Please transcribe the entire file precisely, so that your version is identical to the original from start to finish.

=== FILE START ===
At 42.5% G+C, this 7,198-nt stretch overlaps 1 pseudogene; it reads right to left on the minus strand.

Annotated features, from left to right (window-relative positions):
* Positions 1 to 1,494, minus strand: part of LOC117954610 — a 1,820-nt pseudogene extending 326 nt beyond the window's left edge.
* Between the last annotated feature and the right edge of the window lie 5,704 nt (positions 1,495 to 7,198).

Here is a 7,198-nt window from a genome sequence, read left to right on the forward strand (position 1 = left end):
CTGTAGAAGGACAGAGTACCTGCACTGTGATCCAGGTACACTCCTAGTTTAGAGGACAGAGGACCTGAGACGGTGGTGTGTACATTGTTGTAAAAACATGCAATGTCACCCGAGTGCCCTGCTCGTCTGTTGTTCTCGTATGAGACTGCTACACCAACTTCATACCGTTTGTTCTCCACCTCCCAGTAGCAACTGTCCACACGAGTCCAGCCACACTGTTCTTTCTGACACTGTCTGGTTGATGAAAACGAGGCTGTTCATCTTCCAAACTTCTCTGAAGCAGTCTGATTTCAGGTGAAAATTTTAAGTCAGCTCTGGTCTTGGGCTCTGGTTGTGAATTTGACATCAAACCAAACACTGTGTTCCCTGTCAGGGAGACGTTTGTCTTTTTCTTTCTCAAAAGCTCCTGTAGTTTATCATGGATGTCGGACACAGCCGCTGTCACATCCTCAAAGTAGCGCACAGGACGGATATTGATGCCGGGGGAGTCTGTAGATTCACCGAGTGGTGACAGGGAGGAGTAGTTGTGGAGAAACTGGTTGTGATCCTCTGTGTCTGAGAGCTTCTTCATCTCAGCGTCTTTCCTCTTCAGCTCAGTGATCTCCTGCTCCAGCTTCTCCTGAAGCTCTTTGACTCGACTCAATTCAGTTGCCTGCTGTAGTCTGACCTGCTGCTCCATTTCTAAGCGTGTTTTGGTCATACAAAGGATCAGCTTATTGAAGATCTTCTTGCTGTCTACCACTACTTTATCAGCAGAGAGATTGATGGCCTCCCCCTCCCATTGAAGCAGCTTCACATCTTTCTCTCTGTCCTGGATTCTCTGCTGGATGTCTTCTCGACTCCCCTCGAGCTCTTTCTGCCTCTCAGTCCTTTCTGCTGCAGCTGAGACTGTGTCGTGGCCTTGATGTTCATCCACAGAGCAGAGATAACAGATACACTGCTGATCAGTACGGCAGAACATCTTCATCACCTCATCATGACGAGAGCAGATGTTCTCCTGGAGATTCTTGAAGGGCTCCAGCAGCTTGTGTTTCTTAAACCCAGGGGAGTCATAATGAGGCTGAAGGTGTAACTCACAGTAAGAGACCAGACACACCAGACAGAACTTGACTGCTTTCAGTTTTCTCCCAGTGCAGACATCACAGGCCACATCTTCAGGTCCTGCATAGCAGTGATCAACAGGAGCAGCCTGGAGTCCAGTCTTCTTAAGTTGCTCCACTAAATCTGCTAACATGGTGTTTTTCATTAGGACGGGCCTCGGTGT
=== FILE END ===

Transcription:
At 42.5% G+C, this 7,198-nt stretch overlaps 1 pseudogene; it reads right to left on the minus strand.

Annotated features, from left to right (window-relative positions):
* Positions 1 to 1,494, minus strand: part of LOC117954610 — a 1,820-nt pseudogene extending 326 nt beyond the window's left edge.
* Between the last annotated feature and the right edge of the window lie 5,704 nt (positions 1,495 to 7,198).

Here is a 7,198-nt window from a genome sequence, read left to right on the forward strand (position 1 = left end):
CTGTAGAAGGACAGAGTACCTGCACTGTGATCCAGGTACACTCCTAGTTTAGAGGACAGAGGACCTGAGACGGTGGTGTGTACATTGTTGTAAAAACATGCAATGTCACCCGAGTGCCCTGCTCGTCTGTTGTTCTCGTATGAGACTGCTACACCAACTTCATACCGTTTGTTCTCCACCTCCCAGTAGCAACTGTCCACACGAGTCCAGCCACACTGTTCTTTCTGACACTGTCTGGTTGATGAAAACGAGGCTGTTCATCTTCCAAACTTCTCTGAAGCAGTCTGATTTCAGGTGAAAATTTTAAGTCAGCTCTGGTCTTGGGCTCTGGTTGTGAATTTGACATCAAACCAAACACTGTGTTCCCTGTCAGGGAGACGTTTGTCTTTTTCTTTCTCAAAAGCTCCTGTAGTTTATCATGGATGTCGGACACAGCCGCTGTCACATCCTCAAAGTAGCGCACAGGACGGATATTGATGCCGGGGGAGTCTGTAGATTCACCGAGTGGTGACAGGGAGGAGTAGTTGTGGAGAAACTGGTTGTGATCCTCTGTGTCTGAGAGCTTCTTCATCTCAGCGTCTTTCCTCTTCAGCTCAGTGATCTCCTGCTCCAGCTTCTCCTGAAGCTCTTTGACTCGACTCAATTCAGTTGCCTGCTGTAGTCTGACCTGCTGCTCCATTTCTAAGCGTGTTTTGGTCATACAAAGGATCAGCTTATTGAAGATCTTCTTGCTGTCTACCACTACTTTATCAGCAGAGAGATTGATGGCCTCCCCCTCCCATTGAAGCAGCTTCACATCTTTCTCTCTGTCCTGGATTCTCTGCTGGATGTCTTCTCGACTCCCCTCGAGCTCTTTCTGCCTCTCAGTCCTTTCTGCTGCAGCTGAGACTGTGTCGTGGCCTTGATGTTCATCCACAGAGCAGAGATAACAGATACACTGCTGATCAGTACGGCAGAACATCTTCATCACCTCATCATGACGAGAGCAGATGTTCTCCTGGAGATTCTTGAAGGGCTCCAGCAGCTTGTGTTTCTTAAACCCAGGGGAGTCATAATGAGGCTGAAGGTGTAACTCACAGTAAGAGACCAGACACACCAGACAGAACTTGACTGCTTTCAGTTTTCTCCCAGTGCAGACATCACAGGCCACATCTTCAGGTCCTGCATAGCAGTGATCAACAGGAGCAGCCTGGAGTCCAGTCTTCTTAAGTTGCTCCACTAAATCTGCTAACATGGTGTTTTTCATTAGGACGGGCCTCGGTGT